But that, too, is something that pulls me forward to thinking about next.

Next is good. This marketing phase is, fundamentally, a strange period for any writer. It is a part of his or her ‘job’ but can too easily come to be seen as the real job, and it isn’t.

4 thoughts on “What Have You Done For Me Lately?

  1. Please disregard if I pry too much sir, but I am very curious Mr. Kay, with regards to the decision not to tour UK.

    Is it a case of you and/or your publishers feeling the saturation coverage allowable nowadays remotely, doesn’t demand the author’s presence? (Even with a major rebranding push?)

    Or, as you’ve touched on before, is it the case of the live tour going the way of the dodo?

    It interests me, quite intensely, how live appearances affect an artist’s income. At one end of the spectrum, new releases in music make up less & less of a share of a musician’s income. For them, it is the live tour that can make or break them financially nowadays.

    The separation between performer and artist is something you have touched on also. The curtailing of the live tours has always seemed to me to be an ‘ABC’ solution to budget management by publushers. I often despair………….no, that’s too strong a word.

    I often question the lack of an attempt to find that beautiful ‘algebraic’ solution, to the ever more questionable relevance of live author appearances. The reading, the Q&A, the onstage interview, rinse & repeat.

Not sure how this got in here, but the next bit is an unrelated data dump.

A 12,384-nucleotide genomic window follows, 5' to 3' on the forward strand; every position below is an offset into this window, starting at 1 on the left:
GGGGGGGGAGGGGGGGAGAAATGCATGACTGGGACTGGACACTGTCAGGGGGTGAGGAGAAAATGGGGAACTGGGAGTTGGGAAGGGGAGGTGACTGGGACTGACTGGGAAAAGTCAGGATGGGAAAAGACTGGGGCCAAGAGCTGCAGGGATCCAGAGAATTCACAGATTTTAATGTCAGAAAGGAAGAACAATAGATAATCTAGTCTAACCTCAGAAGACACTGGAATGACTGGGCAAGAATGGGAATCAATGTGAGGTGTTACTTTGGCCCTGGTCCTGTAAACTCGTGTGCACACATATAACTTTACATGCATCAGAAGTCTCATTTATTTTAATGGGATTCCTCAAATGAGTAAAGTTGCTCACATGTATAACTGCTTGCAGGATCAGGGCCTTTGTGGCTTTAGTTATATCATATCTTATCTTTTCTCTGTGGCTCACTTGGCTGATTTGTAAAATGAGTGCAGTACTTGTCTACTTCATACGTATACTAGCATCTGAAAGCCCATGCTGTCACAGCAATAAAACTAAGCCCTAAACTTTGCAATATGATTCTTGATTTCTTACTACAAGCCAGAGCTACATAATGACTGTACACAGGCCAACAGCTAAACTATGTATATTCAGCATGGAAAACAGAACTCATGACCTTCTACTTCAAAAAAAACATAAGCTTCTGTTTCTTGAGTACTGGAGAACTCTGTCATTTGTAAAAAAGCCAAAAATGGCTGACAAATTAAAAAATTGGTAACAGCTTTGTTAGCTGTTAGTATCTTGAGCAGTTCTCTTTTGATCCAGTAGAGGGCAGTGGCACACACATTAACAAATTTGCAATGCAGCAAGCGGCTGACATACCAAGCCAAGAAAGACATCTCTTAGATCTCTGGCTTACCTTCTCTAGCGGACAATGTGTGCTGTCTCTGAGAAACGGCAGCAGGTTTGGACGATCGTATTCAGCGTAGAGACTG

Have you heard any stories of an Author’s appearance being a catalyst to wider renown? In the sense of a performer’s breakout show catapaulting them onto a higher stratum after a particularly scintilating performance?

    Do you feel the slow burn of a written work precludes that from happening?

    My Thanks for your thoughtful insights on this Journal sir. If I may say, your latest work has challenged me more than anything I have read – from you, from anyone. I cherish that experience.

    Gregor Lewis

  2. Please disregard if I pry too much sir, but I am very curious Mr. Kay, with regards to the decision not to tour UK.

    Is it a case of you and/or your publishers feeling the saturation coverage allowable nowadays remotely, doesn’t demand the author’s presence? (Even with a major rebranding push?)

    Or, as you’ve touched on before, is it the case of the live tour going the way of the dodo?

    It interests me, quite intensely, how live appearances affect an artist’s income. At one end of the spectrum, new releases in music make up less & less of a share of a musician’s income. For them, it is the live tour that can make or break them financially nowadays.

    The separation between performer and artist is something you have touched on also. The curtailing of the live tours has always seemed to me to be an ‘ABC’ solution to budget management by publushers. I often despair………….no, that’s too strong a word.

    I often question the lack of an attempt to find that beautiful ‘algebraic’ solution, to the ever more questionable relevance of live author appearances. The reading, the Q&A, the onstage interview, rinse & repeat.

    Have you heard any stories of an Author’s appearance being a catalyst to wider renown? In the sense of a performer’s breakout show catapaulting them onto a higher stratum after a particularly scintilating performance?

    Do you feel the slow burn of a written work precludes that from happening?